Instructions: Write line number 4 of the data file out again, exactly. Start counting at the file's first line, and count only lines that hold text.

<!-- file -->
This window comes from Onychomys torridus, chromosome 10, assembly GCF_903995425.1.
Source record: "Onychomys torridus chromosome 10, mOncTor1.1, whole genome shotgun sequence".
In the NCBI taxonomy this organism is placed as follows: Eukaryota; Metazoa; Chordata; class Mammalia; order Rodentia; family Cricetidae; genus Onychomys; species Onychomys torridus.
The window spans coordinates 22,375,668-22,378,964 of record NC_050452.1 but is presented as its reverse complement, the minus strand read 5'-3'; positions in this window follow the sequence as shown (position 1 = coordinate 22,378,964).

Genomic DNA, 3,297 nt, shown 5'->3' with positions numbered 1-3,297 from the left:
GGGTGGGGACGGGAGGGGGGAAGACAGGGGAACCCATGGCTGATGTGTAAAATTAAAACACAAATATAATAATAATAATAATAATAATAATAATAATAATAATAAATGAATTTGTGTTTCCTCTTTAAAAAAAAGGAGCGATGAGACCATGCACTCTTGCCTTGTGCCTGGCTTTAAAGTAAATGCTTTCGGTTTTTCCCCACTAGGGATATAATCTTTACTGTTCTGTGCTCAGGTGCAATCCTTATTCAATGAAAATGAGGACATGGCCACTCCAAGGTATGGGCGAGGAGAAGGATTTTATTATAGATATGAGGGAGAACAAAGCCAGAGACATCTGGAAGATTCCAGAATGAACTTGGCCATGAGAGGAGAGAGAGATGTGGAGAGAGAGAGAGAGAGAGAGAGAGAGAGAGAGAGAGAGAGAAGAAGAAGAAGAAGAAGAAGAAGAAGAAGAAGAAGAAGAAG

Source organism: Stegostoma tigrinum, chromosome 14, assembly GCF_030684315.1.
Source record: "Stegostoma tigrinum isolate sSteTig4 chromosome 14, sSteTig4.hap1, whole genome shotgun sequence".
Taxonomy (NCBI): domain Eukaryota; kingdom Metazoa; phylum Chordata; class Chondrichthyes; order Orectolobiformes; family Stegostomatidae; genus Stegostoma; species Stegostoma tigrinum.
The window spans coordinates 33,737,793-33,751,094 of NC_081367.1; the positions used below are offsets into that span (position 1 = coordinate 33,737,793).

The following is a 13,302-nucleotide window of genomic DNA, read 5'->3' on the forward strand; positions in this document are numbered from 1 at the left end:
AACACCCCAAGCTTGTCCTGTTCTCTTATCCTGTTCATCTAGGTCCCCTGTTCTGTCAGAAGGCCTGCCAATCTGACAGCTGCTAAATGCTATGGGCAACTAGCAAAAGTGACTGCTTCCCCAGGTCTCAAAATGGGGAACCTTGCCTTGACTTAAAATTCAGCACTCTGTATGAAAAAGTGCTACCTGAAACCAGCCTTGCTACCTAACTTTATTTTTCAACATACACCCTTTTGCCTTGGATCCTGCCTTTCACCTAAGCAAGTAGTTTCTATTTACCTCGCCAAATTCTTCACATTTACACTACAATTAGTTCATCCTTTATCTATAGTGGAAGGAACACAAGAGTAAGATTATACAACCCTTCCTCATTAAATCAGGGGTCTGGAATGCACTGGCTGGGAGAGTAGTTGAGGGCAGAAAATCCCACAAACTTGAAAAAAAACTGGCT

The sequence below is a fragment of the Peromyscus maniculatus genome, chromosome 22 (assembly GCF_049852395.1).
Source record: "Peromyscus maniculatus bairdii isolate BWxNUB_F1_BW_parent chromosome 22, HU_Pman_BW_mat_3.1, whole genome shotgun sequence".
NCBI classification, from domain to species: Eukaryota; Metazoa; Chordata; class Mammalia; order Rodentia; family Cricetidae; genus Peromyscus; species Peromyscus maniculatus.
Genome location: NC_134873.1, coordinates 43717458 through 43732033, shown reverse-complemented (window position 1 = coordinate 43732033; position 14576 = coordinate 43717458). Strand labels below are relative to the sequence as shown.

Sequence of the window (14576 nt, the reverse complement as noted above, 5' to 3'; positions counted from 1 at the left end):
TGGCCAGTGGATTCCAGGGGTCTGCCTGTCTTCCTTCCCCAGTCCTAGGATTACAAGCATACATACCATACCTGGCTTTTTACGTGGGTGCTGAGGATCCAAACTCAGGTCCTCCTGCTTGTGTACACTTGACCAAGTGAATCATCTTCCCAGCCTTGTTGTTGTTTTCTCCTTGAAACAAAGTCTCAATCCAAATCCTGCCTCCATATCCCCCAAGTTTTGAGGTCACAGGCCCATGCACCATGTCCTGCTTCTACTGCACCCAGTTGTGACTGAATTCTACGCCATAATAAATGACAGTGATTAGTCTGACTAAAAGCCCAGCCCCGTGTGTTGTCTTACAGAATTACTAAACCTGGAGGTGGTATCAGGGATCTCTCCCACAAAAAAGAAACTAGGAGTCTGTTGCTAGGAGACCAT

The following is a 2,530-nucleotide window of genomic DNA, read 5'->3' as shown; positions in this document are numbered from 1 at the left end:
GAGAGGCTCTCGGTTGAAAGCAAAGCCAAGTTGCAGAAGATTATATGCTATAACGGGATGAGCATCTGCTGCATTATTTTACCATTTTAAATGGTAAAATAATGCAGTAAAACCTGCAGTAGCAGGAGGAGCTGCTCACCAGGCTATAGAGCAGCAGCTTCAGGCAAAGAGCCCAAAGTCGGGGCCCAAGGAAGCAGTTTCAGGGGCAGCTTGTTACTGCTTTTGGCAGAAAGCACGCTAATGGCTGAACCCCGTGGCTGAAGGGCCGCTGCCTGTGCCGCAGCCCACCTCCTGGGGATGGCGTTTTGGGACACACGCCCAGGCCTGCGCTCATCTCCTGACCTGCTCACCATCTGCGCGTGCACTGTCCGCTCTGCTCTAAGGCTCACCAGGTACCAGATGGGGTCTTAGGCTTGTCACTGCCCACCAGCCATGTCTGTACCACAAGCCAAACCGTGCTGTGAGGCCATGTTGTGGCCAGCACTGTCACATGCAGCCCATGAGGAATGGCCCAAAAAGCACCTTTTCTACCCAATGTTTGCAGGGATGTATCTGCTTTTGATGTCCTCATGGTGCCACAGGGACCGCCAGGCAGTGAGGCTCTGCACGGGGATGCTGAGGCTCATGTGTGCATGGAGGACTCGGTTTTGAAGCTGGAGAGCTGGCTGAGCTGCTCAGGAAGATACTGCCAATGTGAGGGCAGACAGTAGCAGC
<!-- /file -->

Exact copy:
The window spans coordinates 22,375,668-22,378,964 of record NC_050452.1 but is presented as its reverse complement, the minus strand read 5'-3'; positions in this window follow the sequence as shown (position 1 = coordinate 22,378,964).